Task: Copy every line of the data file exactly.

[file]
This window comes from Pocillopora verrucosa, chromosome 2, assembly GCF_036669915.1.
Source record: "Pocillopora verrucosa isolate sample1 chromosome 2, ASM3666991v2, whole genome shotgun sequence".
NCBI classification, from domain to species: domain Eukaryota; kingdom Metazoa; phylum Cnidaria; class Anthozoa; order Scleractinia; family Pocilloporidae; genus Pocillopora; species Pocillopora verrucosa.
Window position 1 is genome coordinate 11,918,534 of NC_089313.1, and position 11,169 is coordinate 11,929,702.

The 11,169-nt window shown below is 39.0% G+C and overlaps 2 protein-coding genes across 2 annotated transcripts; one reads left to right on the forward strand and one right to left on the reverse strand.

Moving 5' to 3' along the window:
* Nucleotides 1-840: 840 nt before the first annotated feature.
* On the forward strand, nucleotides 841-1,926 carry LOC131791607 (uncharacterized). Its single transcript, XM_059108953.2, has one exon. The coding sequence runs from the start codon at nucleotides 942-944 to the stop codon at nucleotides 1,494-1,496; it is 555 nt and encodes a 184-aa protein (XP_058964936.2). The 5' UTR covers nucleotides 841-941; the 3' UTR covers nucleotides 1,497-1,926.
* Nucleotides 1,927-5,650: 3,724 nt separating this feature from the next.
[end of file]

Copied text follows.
This window comes from Pocillopora verrucosa, chromosome 2, assembly GCF_036669915.1.
Source record: "Pocillopora verrucosa isolate sample1 chromosome 2, ASM3666991v2, whole genome shotgun sequence".
NCBI classification, from domain to species: domain Eukaryota; kingdom Metazoa; phylum Cnidaria; class Anthozoa; order Scleractinia; family Pocilloporidae; genus Pocillopora; species Pocillopora verrucosa.
Window position 1 is genome coordinate 11,918,534 of NC_089313.1, and position 11,169 is coordinate 11,929,702.

The 11,169-nt window shown below is 39.0% G+C and overlaps 2 protein-coding genes across 2 annotated transcripts; one reads left to right on the forward strand and one right to left on the reverse strand.

Moving 5' to 3' along the window:
* Nucleotides 1-840: 840 nt before the first annotated feature.
* On the forward strand, nucleotides 841-1,926 carry LOC131791607 (uncharacterized). Its single transcript, XM_059108953.2, has one exon. The coding sequence runs from the start codon at nucleotides 942-944 to the stop codon at nucleotides 1,494-1,496; it is 555 nt and encodes a 184-aa protein (XP_058964936.2). The 5' UTR covers nucleotides 841-941; the 3' UTR covers nucleotides 1,497-1,926.
* Nucleotides 1,927-5,650: 3,724 nt separating this feature from the next.